Posted by: theodorecosmosophia | July 12, 2011

Book Review: The Sapphire Song

Literature, like all art, serves many purposes in a culture. Its multivalent nature is part of what gives it its power: it entertains even as it informs, distracts us from our lives as it calls us to live our lives more fully, more meaningfully.  The Sapphire Song, a novella by T.E. Pederson, is a work that embraces the role of the writer as mythmaker.  Indeed, this is the fullest expression of writing, of storytelling. In today’s literary climate, and perhaps in the artistic scene altogether, we seem to have become unaware of the power of the artist as a mythmaker, of a creator of culture, of our world.

The funny thing about fiction is that the more “realistic” it is, the more it distracts us from the real.  Those genres that are the equivalent of “reality” TV, so popular at mainstream bookstores, are real only insofar as they possess the capacity to delude us, to convince us that the real is that which is most perfunctory. The Sapphire Song makes no such pretentions; we never think we are anywhere other than a dreamworld. But this is exactly what makes its impact on our psyche, on our living, breathing, waking world, so profound.

Rich with both archetypal and natural imagery—indeed, it fits into what eco-feminist philosopher Charlene Spretnak would call “embedded literature”—The Sapphire Song takes us on a mythical journey in which a young woman and young man are united: Akasha, the storyteller, and Metaxaeus, the sculptor.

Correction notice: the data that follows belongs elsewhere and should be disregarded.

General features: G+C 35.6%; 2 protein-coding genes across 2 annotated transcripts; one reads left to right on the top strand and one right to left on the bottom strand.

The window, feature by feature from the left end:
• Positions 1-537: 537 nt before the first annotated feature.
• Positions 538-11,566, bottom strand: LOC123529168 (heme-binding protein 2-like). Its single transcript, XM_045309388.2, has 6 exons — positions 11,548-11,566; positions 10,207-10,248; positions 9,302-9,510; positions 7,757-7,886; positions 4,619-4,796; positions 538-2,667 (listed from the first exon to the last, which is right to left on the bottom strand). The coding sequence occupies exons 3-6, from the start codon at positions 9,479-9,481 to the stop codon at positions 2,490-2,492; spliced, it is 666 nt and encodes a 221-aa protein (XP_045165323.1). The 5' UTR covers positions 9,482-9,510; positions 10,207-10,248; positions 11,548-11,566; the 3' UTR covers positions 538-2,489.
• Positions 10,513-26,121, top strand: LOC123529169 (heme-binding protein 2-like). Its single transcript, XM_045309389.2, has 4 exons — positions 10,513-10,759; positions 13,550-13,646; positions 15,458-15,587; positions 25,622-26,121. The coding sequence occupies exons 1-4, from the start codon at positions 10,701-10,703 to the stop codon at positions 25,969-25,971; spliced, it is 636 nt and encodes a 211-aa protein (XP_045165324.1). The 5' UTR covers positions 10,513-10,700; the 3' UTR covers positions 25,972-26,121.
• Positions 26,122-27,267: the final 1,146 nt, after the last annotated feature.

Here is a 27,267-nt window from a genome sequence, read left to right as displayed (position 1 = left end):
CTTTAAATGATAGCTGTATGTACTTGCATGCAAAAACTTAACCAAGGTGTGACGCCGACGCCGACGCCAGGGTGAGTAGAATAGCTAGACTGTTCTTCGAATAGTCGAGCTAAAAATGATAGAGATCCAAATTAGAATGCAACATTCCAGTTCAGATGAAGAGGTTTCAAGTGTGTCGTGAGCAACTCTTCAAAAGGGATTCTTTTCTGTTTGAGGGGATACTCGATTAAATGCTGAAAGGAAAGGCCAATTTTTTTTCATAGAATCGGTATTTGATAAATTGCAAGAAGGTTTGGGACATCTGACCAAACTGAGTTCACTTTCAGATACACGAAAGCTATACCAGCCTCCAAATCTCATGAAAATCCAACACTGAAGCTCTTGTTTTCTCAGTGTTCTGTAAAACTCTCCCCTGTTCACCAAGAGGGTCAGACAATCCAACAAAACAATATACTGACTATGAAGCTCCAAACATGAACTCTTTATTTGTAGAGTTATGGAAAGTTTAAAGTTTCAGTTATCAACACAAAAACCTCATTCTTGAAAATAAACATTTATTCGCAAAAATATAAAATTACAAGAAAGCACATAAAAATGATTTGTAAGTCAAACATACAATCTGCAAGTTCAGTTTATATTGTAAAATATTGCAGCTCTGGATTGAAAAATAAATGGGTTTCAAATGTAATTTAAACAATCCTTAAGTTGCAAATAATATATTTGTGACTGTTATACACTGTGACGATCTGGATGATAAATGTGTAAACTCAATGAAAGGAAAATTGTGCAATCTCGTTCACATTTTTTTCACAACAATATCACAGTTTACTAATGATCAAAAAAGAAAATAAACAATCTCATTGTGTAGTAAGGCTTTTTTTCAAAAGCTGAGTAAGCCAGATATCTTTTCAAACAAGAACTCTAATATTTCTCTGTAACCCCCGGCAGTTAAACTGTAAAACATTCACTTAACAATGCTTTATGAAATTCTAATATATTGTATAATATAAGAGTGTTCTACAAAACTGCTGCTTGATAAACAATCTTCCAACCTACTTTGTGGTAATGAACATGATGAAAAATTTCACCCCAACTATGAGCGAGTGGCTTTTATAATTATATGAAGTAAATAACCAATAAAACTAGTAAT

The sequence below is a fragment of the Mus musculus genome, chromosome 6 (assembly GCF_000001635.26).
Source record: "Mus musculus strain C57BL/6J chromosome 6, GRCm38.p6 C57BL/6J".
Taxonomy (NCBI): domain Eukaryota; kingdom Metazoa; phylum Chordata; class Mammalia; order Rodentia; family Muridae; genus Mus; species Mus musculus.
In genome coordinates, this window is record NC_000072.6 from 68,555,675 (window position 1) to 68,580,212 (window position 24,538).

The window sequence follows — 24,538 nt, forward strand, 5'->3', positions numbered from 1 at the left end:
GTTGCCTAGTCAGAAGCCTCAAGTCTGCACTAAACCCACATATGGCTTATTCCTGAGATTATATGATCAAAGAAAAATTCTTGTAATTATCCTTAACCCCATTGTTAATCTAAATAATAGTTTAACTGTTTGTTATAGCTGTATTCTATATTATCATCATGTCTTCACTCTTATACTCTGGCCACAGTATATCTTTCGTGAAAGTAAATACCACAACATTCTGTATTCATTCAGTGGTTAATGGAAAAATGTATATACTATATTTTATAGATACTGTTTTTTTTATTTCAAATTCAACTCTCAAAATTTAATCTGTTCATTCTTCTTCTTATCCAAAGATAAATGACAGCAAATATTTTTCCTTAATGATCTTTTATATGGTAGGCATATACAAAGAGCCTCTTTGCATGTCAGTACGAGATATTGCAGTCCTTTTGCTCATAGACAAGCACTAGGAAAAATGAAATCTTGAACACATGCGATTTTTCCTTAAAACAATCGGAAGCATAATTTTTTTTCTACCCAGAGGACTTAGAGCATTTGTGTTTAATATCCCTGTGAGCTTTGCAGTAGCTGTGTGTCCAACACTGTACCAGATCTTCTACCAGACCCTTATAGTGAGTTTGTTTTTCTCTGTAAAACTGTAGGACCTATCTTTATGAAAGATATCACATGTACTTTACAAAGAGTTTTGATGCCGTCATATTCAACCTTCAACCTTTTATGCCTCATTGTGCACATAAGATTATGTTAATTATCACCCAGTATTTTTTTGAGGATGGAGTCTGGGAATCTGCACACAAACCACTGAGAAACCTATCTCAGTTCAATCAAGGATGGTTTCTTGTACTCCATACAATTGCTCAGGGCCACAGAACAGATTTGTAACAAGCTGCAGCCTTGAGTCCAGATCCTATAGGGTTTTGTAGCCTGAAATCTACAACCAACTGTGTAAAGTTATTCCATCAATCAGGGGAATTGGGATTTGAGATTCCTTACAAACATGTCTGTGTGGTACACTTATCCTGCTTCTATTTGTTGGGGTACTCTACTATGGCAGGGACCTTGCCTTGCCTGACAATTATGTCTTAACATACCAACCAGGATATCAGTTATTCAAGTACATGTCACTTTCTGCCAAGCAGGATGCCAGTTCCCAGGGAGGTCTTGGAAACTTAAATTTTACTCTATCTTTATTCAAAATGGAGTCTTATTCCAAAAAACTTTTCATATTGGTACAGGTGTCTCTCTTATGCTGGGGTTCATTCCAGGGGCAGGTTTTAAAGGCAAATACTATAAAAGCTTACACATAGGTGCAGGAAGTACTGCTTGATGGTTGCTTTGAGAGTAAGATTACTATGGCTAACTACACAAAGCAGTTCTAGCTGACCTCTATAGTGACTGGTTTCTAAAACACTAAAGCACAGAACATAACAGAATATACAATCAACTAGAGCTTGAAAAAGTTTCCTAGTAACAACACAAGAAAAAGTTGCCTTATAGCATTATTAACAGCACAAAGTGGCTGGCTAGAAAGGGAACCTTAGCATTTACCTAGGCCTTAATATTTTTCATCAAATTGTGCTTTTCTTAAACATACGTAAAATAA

The journey, of course, is neither merely Akasha’s and Metaxaeus’s, nor is it merely Pederson’s.  It is not even merely in our own soul.  Like any myth, The Sapphire Song draws us into a dialogue in which we are facing deep questions that simultaneously inhabit both world and psyche, cosmos and soul.  They are questions which are at least partly unanswerable but which, left unasked, leave us incomplete.

The Sapphire Song is a reclamation of the literary tradition in the name of the mythic.  Its prose, reminiscent of a dreamworld, affects the reader’s consciousness beyond the intellectual.

How telling it is that the novella, much like its kindred form, the poem, has been marginalized in today’s literary scene.  We seem psychologically to need the distraction of plot but cannot deal with the intensity of image.  The imagery of The Sapphire Song draws at once from archetypal—not unlike such authors as Hesse—and the natural.

The Sapphire Song is perhaps not what we call “beach reading”, nor will it take weeks to read.  But its rhythm is not unlike the surf, and Pederson’s debut will live with the reader for much longer than weeks.

Find more on The Sapphire Song at the Homebound Press Website.

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